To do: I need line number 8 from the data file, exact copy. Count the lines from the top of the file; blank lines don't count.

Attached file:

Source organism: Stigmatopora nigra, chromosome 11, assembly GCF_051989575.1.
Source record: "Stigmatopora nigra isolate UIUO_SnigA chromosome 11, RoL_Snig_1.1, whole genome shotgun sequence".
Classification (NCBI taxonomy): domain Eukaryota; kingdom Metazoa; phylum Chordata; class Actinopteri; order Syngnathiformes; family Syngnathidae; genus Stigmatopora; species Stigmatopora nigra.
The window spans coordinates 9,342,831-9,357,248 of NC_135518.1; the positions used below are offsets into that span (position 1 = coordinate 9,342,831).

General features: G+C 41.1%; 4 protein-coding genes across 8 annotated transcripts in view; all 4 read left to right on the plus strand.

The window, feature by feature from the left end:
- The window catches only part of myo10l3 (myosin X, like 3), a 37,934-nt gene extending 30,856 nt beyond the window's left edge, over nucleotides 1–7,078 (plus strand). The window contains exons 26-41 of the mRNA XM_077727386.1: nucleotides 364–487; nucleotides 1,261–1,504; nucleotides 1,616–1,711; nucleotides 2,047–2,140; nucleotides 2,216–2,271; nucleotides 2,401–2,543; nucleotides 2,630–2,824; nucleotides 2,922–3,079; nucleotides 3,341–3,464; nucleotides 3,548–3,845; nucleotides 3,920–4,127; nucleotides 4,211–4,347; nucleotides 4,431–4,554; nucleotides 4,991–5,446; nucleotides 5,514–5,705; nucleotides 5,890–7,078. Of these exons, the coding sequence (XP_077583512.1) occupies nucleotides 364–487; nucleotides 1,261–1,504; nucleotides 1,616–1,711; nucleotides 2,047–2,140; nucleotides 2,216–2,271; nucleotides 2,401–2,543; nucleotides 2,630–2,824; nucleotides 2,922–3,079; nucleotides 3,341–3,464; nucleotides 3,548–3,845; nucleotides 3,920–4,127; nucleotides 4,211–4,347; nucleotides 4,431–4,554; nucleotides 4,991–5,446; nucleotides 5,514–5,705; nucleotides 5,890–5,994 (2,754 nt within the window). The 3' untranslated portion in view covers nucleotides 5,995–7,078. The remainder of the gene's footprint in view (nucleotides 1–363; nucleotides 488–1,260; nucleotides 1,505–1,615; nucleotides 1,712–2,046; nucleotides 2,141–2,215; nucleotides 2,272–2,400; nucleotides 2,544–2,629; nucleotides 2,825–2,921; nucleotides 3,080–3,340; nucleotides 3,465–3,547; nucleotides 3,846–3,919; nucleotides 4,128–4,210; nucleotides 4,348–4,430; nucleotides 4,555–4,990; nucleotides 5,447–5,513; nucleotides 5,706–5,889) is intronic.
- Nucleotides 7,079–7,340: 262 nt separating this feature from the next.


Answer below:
- Nucleotides 7,079–7,340: 262 nt separating this feature from the next.